I would give it a few years before exploring the Benson Road Tract, the whole area was just logged off by the nature conservancy extremely heavily. I don't know if I have seen an area logged off more heavily unless it was clear cut. Truck loads of 6" diameter logs coming out of there headed to the paper mill was the norm. I was surprised by it and I have a forestry degree. They just pulled the equipment out last Friday. If you do decide to explore send me a PM and I will tell you how to get to a pretty nice waterfall though.
Everybody loves trees. Some like them vertical and some like them horizontal. I use to agonize oven each cut tree but have softened as of late. Without natural calamities a young forest accommodates a lot of species. I still mourn when I see a grandfather snuffed out.
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Old 03-19-2014, 05:56 PM   #27
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And the Essex Chain was expected to be mostly motorless, with the snowmobile corridors already routed along the periphery to avoid the need to cut through the interior of the new property. Look how well that worked.

A wilderness classification is NOT dependent upon forest quality; the fact that TNC just logged Tomantown is irrelevant.

A snowmobile trail to Tomantown is also irrelevant; as we learned with the Essex Chain, the APA is quite clever when it comes to finding ways to carve up a tract of land into multiple designations. Even with one snowmobile trail cutting through the area, there would be enough terrain left over to consider at least one wilderness designation, especially to the north.

The point being, regional politicians whined to Holy Hell when they thought a wilderness designation at the Essex Chain would somehow exclude their constituents and kill the economy--and they persisted until they got something out of it. Wilderness proponents should therefore return the favor by taking the Tomantown tract--which no one expects to be controversial--and proposing a motorless designation on all or part of the property, so that again "everybody wins."
Bill, how do you not become weary of being the paladin of wilderness? Don't you ever feel hopeless and forlorn over this inevitable battle? Well, here is one guy that appreciates the effort. Godspeed.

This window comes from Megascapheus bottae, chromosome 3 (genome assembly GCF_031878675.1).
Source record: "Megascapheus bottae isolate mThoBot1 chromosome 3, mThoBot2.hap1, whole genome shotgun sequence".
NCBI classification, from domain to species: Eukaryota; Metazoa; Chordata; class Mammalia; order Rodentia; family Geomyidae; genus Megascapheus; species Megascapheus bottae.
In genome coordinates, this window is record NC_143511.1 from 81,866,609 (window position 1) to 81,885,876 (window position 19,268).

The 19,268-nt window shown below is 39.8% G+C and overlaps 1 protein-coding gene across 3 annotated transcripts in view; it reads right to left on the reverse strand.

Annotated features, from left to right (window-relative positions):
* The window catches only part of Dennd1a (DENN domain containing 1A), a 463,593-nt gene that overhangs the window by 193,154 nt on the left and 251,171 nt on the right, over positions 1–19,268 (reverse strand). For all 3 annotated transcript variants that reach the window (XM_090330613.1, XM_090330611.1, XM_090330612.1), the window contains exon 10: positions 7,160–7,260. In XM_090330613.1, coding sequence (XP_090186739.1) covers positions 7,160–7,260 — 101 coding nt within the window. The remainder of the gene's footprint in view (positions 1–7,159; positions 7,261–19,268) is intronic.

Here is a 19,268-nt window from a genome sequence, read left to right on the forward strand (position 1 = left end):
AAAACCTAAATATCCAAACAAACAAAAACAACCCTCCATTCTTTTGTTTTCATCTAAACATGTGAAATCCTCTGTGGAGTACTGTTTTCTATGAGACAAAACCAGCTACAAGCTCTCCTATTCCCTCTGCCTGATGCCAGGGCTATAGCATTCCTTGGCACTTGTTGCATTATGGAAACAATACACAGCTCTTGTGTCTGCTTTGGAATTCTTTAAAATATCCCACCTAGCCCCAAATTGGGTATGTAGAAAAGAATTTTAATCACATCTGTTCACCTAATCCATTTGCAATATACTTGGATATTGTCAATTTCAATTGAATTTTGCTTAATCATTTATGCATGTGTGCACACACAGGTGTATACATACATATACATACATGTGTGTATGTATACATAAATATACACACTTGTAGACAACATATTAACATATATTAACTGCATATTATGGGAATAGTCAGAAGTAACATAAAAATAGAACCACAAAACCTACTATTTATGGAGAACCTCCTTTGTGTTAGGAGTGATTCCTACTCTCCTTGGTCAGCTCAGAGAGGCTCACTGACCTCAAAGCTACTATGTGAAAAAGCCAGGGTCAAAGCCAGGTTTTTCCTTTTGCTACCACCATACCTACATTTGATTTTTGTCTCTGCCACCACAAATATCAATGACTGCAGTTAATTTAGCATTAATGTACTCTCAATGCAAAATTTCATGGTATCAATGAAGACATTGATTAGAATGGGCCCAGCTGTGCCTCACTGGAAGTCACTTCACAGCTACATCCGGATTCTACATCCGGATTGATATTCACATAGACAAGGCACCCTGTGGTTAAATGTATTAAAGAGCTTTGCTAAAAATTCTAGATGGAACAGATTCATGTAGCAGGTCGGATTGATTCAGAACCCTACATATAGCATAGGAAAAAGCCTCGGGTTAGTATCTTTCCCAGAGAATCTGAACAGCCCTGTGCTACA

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Old 03-21-2014, 04:18 PM   #28
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There may be another parcel coming this year:

http://www.adirondackdailyenterprise....html?nav=5008
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Old 03-21-2014, 04:34 PM   #29
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Bill, how do you not become weary of being the paladin of wilderness? Don't you ever feel hopeless and forlorn over this inevitable battle? Well, here is one guy that appreciates the effort. Godspeed.
Years ago there were guys like Bob Marshall, Clarence Petty, Verplanck Colvin, etc.
Today there are guys like Bill Ingersoll.
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Old 03-21-2014, 04:40 PM   #30
Bill I.
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Bill, how do you not become weary of being the paladin of wilderness? Don't you ever feel hopeless and forlorn over this inevitable battle? Well, here is one guy that appreciates the effort. Godspeed.
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Years ago there were guys like Bob Marshall, Clarence Petty, Verplanck Colvin, etc.
Today there are guys like Bill Ingersoll.
Thanks. The way I see, there need to be people like me to counter the other "advocates" who will piss on places like Lot 8 if gets them something else.
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Old 10-27-2014, 01:35 PM   #31
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Buell Valley and Buell Mountain

Hello all, restarting an old thread for new info.

Is the "Buell Valley" area open to recreation now? Does anyone know of any leases in the area that would prevent hunting or hiking?

I have read posts in the past of Buell Mountain, and Buck Mountain having private property on them. I scoured the maps to find private landowners, but they don't show leased land.

Thanks for your help in this.
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Old 11-02-2014, 10:02 AM   #32
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ganeale58:

To the best of my understanding, nothing has yet changed about the acquired lands access-wise; perhaps someone else can offer you better information. However, I can tell you that the majority of the Buell valley area was already public, and is opened to hiking, etc.